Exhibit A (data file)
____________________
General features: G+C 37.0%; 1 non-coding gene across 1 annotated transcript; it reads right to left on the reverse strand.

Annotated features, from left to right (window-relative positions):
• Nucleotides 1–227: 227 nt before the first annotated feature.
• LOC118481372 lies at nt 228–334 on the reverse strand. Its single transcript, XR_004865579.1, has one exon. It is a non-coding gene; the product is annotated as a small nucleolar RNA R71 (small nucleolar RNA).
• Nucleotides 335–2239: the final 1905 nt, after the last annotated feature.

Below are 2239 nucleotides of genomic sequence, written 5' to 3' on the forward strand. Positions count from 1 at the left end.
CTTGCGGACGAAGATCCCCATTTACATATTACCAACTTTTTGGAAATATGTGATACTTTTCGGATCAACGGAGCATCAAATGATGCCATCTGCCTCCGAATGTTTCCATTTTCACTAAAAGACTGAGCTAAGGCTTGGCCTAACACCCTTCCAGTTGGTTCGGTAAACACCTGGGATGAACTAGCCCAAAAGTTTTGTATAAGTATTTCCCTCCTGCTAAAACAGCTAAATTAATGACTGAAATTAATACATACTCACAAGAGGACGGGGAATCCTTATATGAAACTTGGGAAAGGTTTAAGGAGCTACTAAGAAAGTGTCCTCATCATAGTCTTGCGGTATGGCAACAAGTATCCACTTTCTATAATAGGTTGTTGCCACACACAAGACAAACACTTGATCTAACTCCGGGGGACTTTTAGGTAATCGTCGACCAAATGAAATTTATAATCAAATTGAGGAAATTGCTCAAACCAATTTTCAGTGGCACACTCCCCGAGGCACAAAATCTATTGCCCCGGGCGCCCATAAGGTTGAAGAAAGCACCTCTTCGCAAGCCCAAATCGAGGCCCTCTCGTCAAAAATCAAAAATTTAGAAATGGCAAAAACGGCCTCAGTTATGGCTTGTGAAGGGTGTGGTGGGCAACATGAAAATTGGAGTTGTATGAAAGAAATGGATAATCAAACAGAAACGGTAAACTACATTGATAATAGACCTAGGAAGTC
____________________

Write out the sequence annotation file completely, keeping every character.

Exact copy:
General features: G+C 37.0%; 1 non-coding gene across 1 annotated transcript; it reads right to left on the reverse strand.

Annotated features, from left to right (window-relative positions):
• Nucleotides 1–227: 227 nt before the first annotated feature.
• LOC118481372 lies at nt 228–334 on the reverse strand. Its single transcript, XR_004865579.1, has one exon. It is a non-coding gene; the product is annotated as a small nucleolar RNA R71 (small nucleolar RNA).
• Nucleotides 335–2239: the final 1905 nt, after the last annotated feature.

Below are 2239 nucleotides of genomic sequence, written 5' to 3' on the forward strand. Positions count from 1 at the left end.
CTTGCGGACGAAGATCCCCATTTACATATTACCAACTTTTTGGAAATATGTGATACTTTTCGGATCAACGGAGCATCAAATGATGCCATCTGCCTCCGAATGTTTCCATTTTCACTAAAAGACTGAGCTAAGGCTTGGCCTAACACCCTTCCAGTTGGTTCGGTAAACACCTGGGATGAACTAGCCCAAAAGTTTTGTATAAGTATTTCCCTCCTGCTAAAACAGCTAAATTAATGACTGAAATTAATACATACTCACAAGAGGACGGGGAATCCTTATATGAAACTTGGGAAAGGTTTAAGGAGCTACTAAGAAAGTGTCCTCATCATAGTCTTGCGGTATGGCAACAAGTATCCACTTTCTATAATAGGTTGTTGCCACACACAAGACAAACACTTGATCTAACTCCGGGGGACTTTTAGGTAATCGTCGACCAAATGAAATTTATAATCAAATTGAGGAAATTGCTCAAACCAATTTTCAGTGGCACACTCCCCGAGGCACAAAATCTATTGCCCCGGGCGCCCATAAGGTTGAAGAAAGCACCTCTTCGCAAGCCCAAATCGAGGCCCTCTCGTCAAAAATCAAAAATTTAGAAATGGCAAAAACGGCCTCAGTTATGGCTTGTGAAGGGTGTGGTGGGCAACATGAAAATTGGAGTTGTATGAAAGAAATGGATAATCAAACAGAAACGGTAAACTACATTGATAATAGACCTAGGAAGTC